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In our news wrap Thursday, Major League Baseball players voted to end a lockout that threatened the 2022 season, inflation at the consumer level has hits a 40-year high, the Senate pressed to finish a bill funding the government through the rest of the federal fiscal year, and the Biden administration extended a COVID mask mandate for travelers on planes, trains and other public transportation.
In the day's other news: Inflation at the consumer level has hit a new 40-year high. the U.S. Labor Department reports that retail prices jumped 7.9 percent over the 12 months ending in February.
Surging energy, food and housing costs were the biggest contributors, pushed by consumer spending and supply shortages. The numbers do not include a new surge in gas prices triggered by Russia's invasion of Ukraine.
But Republicans and the White House sparred today over who's more to blame, President Biden or Russia's Vladimir Putin.
Sen. John Barrasso (R-WY):
Gas at over $4 a gallon. And what does Joe Biden say? He said, it's all blamed on Russia. Energy prices have been going up dramatically from the day he took office.
Jen Psaki, White House Press Secretary:
There's also no question that, when a foreign dictator invades a foreign country, and when that foreign dictator is the head of a country that is the third largest supplier of oil in the world, that that is going to have an impact.
Many economists are now saying that inflation will peak later than first expected and higher than expected.
U.S. officials now say that North Korea tested a powerful new long-range missile in two recent launches. The Pentagon warned that the missile may well be capable of reaching the United States. It alerted American forces in the Pacific to expect a possible full-range test. South Korea said that the North may try to disguise the weapon as a space vehicle.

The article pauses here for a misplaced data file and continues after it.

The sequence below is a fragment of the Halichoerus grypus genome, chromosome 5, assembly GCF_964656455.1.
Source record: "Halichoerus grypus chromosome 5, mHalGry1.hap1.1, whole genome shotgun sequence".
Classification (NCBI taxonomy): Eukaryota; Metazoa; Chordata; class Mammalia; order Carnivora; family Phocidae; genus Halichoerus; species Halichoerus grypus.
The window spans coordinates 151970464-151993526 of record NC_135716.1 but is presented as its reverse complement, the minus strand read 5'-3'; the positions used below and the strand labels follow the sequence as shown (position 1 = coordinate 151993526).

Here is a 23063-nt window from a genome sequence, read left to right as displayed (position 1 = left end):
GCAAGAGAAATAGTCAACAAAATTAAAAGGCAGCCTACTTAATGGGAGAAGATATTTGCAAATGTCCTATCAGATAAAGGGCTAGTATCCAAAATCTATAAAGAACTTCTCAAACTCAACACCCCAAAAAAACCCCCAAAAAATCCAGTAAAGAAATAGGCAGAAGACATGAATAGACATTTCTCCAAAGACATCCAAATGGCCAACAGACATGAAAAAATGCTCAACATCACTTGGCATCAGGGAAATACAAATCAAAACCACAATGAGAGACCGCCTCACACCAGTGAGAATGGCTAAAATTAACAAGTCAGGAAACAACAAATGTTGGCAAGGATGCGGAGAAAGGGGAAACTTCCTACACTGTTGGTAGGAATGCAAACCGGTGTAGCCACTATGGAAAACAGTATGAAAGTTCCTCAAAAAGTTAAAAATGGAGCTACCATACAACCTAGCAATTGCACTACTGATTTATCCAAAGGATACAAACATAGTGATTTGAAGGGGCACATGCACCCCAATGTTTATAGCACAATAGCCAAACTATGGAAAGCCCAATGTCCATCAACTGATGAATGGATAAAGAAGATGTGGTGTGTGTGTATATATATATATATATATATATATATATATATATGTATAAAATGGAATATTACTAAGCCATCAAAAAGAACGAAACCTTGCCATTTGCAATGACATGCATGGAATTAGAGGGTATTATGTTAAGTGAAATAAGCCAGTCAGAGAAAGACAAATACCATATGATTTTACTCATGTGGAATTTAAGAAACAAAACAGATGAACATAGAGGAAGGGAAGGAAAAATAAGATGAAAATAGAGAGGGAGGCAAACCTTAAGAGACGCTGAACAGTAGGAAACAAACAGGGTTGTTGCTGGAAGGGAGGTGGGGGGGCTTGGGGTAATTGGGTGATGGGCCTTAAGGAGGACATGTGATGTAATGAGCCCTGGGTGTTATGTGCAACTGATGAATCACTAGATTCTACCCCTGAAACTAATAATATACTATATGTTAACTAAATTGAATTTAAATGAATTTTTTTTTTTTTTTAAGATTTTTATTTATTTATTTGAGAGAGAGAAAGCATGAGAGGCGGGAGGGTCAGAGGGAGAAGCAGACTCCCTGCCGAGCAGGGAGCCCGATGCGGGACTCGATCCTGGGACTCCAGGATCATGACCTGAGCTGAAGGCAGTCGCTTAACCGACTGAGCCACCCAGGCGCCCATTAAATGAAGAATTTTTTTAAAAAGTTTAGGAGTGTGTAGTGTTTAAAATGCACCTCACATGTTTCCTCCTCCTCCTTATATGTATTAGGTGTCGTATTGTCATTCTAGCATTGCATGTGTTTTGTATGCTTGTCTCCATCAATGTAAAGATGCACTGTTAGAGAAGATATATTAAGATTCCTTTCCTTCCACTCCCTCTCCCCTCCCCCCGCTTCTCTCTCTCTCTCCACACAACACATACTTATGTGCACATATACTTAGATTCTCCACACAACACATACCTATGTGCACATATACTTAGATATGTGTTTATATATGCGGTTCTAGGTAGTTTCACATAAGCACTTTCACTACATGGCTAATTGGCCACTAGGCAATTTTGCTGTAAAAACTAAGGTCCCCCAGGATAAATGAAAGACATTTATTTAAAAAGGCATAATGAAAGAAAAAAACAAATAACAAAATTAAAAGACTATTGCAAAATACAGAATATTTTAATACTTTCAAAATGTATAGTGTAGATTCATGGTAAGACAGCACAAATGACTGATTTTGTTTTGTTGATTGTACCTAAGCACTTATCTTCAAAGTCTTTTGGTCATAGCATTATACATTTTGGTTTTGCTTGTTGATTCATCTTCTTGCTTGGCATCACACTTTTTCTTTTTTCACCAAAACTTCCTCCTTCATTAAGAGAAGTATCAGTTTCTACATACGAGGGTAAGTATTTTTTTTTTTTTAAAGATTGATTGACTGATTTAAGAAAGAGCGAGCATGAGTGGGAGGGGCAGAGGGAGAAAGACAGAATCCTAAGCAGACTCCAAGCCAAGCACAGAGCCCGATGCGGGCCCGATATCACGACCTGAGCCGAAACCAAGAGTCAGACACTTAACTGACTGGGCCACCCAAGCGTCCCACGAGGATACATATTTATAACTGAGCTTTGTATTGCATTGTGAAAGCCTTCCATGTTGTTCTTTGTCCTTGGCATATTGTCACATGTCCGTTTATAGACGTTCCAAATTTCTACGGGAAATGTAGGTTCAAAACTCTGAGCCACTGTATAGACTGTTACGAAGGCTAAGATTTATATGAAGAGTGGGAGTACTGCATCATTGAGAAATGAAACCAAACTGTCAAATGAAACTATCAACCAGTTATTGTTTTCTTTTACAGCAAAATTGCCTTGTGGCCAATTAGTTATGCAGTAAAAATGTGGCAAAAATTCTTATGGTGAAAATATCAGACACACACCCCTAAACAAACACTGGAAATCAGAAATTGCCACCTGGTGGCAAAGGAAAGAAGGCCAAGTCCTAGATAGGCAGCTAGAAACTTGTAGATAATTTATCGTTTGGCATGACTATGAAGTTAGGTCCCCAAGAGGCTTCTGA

Major League Baseball and the players union reached a tentative labor deal today. It ends a 99-day lockout, and preserves a full regular season. It also expands the playoffs to 12 teams, raises the so-called luxury tax, and boosts pay for younger players. Opening Day will have to be pushed back a week to April 7.
In Chicago, the actor Jussie Smollett faced sentencing this evening for falsely reporting a hate crime. He had been convicted of lying to police about being the victim of a racist homophobic attack. In court today, prosecutors read a letter from the city's police superintendent that said Smollett did real damage.
SAMUEL MENDENHALL, Special Prosecution Team:
The overwhelming stress and fatigue that was put on the Chicago officers who were involved in the case was immense. The city is a victim of Mr. Smollett's crime, because of his false report caused CPD to expand scarce resources that could have been devoted to solving actual crime, increasing public safety.
Smollett could get up to three years in prison.
The Biden administration has extended a COVID mask mandate for planes, trains, and other public transportation through April 18. It had been set to expire March 18. The extra month gives the CDC time to formulate new guidance regarding masking and travel.
Also today, the U.S. Justice Department named a chief prosecutor to go after pandemic relief fraud. Attorney General Merrick Garland said that investigators have already turned up $8 billion in suspected fraud. That is out of about $5 trillion that Congress approved.
Victims of opioid abuse confronted the owners of Purdue Pharma today in federal bankruptcy court. Members of the Sackler family listened to more than two dozen virtual testimonies that their company poisoned lives with the painkiller OxyContin. One recovering addict said — quote — "I hope you hear our names in your dreams."
The Sacklers have denied responsibility, but they have agreed to a $6 billion settlement.
And on Wall Street, oil prices fell again to $106 a barrel. But, this time, it wasn't enough to take the pressure off stocks. The Dow Jones industrial average lost 112 points to close at 33174. The Nasdaq fell 125 points. That's 1 percent. The S&P 500 slipped 18.
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